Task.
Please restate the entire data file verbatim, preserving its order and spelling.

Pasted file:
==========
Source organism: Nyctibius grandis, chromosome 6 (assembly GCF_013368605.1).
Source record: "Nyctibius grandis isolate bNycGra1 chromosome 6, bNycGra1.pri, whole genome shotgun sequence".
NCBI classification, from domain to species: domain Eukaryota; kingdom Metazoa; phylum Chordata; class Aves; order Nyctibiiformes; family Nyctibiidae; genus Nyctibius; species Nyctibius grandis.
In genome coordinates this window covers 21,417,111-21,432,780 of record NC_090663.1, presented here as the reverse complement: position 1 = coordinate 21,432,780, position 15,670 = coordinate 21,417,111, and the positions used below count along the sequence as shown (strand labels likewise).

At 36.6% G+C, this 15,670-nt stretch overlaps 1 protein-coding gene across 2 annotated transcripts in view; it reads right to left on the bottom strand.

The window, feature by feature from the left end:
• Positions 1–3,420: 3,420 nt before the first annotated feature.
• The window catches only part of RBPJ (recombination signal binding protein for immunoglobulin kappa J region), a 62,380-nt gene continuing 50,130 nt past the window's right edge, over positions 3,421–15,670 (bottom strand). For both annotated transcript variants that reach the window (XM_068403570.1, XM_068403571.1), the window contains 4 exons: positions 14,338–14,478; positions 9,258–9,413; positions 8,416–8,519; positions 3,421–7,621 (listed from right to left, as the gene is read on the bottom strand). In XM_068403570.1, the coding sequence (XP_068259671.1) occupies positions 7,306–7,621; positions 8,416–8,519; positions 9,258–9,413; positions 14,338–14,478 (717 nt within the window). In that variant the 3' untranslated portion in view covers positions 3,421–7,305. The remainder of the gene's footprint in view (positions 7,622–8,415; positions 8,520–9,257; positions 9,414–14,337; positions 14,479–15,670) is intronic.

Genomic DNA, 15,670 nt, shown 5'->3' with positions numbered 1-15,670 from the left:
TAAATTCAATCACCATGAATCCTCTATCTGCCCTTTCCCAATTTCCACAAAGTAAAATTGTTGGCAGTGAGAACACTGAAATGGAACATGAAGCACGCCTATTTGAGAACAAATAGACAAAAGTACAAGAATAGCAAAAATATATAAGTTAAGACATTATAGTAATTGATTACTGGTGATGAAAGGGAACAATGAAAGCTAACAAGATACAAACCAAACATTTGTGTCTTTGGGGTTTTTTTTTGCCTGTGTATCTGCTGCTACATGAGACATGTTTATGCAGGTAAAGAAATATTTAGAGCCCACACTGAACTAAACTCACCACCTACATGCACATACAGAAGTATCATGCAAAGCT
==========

Source organism: Nyctibius grandis, chromosome 6 (assembly GCF_013368605.1).
Source record: "Nyctibius grandis isolate bNycGra1 chromosome 6, bNycGra1.pri, whole genome shotgun sequence".
NCBI classification, from domain to species: domain Eukaryota; kingdom Metazoa; phylum Chordata; class Aves; order Nyctibiiformes; family Nyctibiidae; genus Nyctibius; species Nyctibius grandis.
In genome coordinates this window covers 21,417,111-21,432,780 of record NC_090663.1, presented here as the reverse complement: position 1 = coordinate 21,432,780, position 15,670 = coordinate 21,417,111, and the positions used below count along the sequence as shown (strand labels likewise).

At 36.6% G+C, this 15,670-nt stretch overlaps 1 protein-coding gene across 2 annotated transcripts in view; it reads right to left on the bottom strand.

The window, feature by feature from the left end:
• Positions 1–3,420: 3,420 nt before the first annotated feature.
• The window catches only part of RBPJ (recombination signal binding protein for immunoglobulin kappa J region), a 62,380-nt gene continuing 50,130 nt past the window's right edge, over positions 3,421–15,670 (bottom strand). For both annotated transcript variants that reach the window (XM_068403570.1, XM_068403571.1), the window contains 4 exons: positions 14,338–14,478; positions 9,258–9,413; positions 8,416–8,519; positions 3,421–7,621 (listed from right to left, as the gene is read on the bottom strand). In XM_068403570.1, the coding sequence (XP_068259671.1) occupies positions 7,306–7,621; positions 8,416–8,519; positions 9,258–9,413; positions 14,338–14,478 (717 nt within the window). In that variant the 3' untranslated portion in view covers positions 3,421–7,305. The remainder of the gene's footprint in view (positions 7,622–8,415; positions 8,520–9,257; positions 9,414–14,337; positions 14,479–15,670) is intronic.

Genomic DNA, 15,670 nt, shown 5'->3' with positions numbered 1-15,670 from the left:
TAAATTCAATCACCATGAATCCTCTATCTGCCCTTTCCCAATTTCCACAAAGTAAAATTGTTGGCAGTGAGAACACTGAAATGGAACATGAAGCACGCCTATTTGAGAACAAATAGACAAAAGTACAAGAATAGCAAAAATATATAAGTTAAGACATTATAGTAATTGATTACTGGTGATGAAAGGGAACAATGAAAGCTAACAAGATACAAACCAAACATTTGTGTCTTTGGGGTTTTTTTTTGCCTGTGTATCTGCTGCTACATGAGACATGTTTATGCAGGTAAAGAAATATTTAGAGCCCACACTGAACTAAACTCACCACCTACATGCACATACAGAAGTATCATGCAAAGCT